This second version forms the basis of a relatively quick way to square integers, and that in turn gives us a technique for multiplying integers in general.

To square a two digit number like $53,$ think of that as $a$ in the above version.
 We had a free choice for $b,$ and by using $b=3$ we get $(53-3)$ which is $50$ - a nice number to work with.
By using $b=3$ we get:

• $53^2~=~(53+3)(53-3)~+~3^2$
So that simplifies to $53^2~=~56{\times}50~+~9.$

Now $56{\times}50$ is just $28{\times}100,$ which is $2800.$ So that means $53^2~=~2800~+~9$ which is $2809.$ With a little practice and knowledge of your times tables and number bonds, this can be done quickly and easily in your head.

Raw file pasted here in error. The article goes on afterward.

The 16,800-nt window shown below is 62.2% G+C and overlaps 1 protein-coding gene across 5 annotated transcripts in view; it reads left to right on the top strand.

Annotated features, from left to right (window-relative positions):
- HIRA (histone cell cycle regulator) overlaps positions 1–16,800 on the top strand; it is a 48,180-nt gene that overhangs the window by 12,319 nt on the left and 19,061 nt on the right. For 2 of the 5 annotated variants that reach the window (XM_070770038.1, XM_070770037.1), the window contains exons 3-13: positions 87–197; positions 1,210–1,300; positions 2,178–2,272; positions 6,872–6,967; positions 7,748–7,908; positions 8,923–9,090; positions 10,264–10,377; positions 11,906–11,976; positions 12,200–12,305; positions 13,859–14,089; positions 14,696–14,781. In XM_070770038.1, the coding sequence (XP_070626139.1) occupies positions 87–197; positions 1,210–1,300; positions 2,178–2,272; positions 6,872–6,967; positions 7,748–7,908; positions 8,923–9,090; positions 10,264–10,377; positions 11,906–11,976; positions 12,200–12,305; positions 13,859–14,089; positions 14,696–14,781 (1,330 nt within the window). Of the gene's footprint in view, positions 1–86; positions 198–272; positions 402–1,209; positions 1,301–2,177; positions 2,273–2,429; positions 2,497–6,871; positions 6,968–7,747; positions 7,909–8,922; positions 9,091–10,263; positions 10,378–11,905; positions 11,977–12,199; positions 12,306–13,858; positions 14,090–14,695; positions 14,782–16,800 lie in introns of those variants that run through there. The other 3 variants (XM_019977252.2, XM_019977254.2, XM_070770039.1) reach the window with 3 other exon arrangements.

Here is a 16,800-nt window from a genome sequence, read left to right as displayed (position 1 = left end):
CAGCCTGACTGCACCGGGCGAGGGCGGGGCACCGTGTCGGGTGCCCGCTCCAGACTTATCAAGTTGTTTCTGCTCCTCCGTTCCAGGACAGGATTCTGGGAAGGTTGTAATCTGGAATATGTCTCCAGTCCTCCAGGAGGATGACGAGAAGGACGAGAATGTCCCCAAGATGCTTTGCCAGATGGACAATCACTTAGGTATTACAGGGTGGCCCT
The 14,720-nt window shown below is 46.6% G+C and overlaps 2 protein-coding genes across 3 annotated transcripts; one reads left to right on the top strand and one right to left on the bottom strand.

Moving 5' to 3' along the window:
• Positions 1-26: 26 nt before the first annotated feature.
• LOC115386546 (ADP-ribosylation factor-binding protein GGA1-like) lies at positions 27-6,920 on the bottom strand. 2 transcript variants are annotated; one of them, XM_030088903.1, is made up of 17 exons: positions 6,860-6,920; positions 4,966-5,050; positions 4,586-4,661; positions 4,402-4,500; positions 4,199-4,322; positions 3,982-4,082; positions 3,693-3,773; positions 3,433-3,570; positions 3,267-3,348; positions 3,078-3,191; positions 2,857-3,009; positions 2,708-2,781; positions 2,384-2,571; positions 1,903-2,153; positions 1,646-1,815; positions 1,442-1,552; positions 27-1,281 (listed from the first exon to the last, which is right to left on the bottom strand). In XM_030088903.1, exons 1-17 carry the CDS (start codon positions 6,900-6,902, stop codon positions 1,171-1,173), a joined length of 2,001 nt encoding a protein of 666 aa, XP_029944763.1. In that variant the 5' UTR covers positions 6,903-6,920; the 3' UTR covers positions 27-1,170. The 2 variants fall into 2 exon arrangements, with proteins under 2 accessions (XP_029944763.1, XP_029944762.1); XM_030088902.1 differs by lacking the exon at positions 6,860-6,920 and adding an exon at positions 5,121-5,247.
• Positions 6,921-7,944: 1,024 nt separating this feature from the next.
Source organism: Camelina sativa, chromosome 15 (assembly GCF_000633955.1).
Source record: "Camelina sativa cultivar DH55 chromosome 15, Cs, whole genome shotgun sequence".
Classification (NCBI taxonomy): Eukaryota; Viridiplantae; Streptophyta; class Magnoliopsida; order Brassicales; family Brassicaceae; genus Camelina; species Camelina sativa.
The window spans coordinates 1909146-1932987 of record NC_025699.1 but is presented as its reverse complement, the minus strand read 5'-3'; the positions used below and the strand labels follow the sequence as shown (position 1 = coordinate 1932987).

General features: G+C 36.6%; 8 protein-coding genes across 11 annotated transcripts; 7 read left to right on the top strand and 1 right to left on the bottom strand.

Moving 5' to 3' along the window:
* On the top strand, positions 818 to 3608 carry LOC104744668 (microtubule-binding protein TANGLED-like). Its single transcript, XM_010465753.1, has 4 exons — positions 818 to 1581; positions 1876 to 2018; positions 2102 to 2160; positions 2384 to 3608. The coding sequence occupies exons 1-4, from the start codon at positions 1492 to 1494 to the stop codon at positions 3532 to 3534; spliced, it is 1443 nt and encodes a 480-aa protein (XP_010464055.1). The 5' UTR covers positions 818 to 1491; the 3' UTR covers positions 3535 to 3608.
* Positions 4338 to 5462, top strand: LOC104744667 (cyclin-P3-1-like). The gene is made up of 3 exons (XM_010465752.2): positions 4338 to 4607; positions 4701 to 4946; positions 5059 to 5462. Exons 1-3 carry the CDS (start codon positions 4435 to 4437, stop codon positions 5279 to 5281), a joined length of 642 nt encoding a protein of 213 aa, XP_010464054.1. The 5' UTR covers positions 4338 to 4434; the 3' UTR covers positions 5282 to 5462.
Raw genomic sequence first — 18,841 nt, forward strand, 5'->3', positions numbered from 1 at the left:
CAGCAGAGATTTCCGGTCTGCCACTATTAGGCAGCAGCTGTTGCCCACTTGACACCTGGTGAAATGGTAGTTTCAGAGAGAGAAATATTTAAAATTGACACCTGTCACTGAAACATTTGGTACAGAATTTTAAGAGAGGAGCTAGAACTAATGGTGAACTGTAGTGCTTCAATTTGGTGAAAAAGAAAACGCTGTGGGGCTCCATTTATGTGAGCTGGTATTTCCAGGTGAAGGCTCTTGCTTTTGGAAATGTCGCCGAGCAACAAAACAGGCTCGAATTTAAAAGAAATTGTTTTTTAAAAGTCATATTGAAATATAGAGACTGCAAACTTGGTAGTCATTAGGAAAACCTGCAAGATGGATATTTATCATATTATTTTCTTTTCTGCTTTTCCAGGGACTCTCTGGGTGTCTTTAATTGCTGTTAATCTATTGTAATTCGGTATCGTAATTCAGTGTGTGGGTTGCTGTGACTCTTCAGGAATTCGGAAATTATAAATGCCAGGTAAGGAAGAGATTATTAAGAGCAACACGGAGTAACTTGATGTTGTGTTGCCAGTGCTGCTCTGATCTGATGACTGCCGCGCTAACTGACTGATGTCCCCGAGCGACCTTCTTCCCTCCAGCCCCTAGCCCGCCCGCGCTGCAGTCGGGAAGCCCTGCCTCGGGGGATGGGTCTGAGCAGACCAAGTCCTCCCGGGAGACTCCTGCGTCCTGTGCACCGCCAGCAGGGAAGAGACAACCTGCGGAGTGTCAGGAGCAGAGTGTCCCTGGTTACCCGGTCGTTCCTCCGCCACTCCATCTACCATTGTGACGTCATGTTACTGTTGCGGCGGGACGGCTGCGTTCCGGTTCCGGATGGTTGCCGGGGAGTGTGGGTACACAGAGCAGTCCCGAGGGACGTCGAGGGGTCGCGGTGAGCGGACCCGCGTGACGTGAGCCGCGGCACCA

An identity that turns up repeatedly in algebra, and which needs to be recognised in all its many disguises.

• $a^2-b^2~=~(a+b)(a-b)$
Note that this works in any commutative algebra, which means it applies not just to integers, but also to real numbers, and complex numbers. It does not apply to matrices or quaternions, where multiplication is non-commutative.

It can also be re-written as:

• $a^2~=~(a+b)(a-b)~+~b^2$

Related:
AGentleIntroductionToTimeComplexity
CountableSet
TypesOfNumber
(none) CosineRule
DiophantineEquation
MagnitudeOfAComplexNumber
MagnitudeOfAVector
PolarRepresentationOfAComplexNumber
Pythagoras
RootTwoIsIrrational
Surd
SquareNumber PythagorasTheorem
RationalisingTheDenominator

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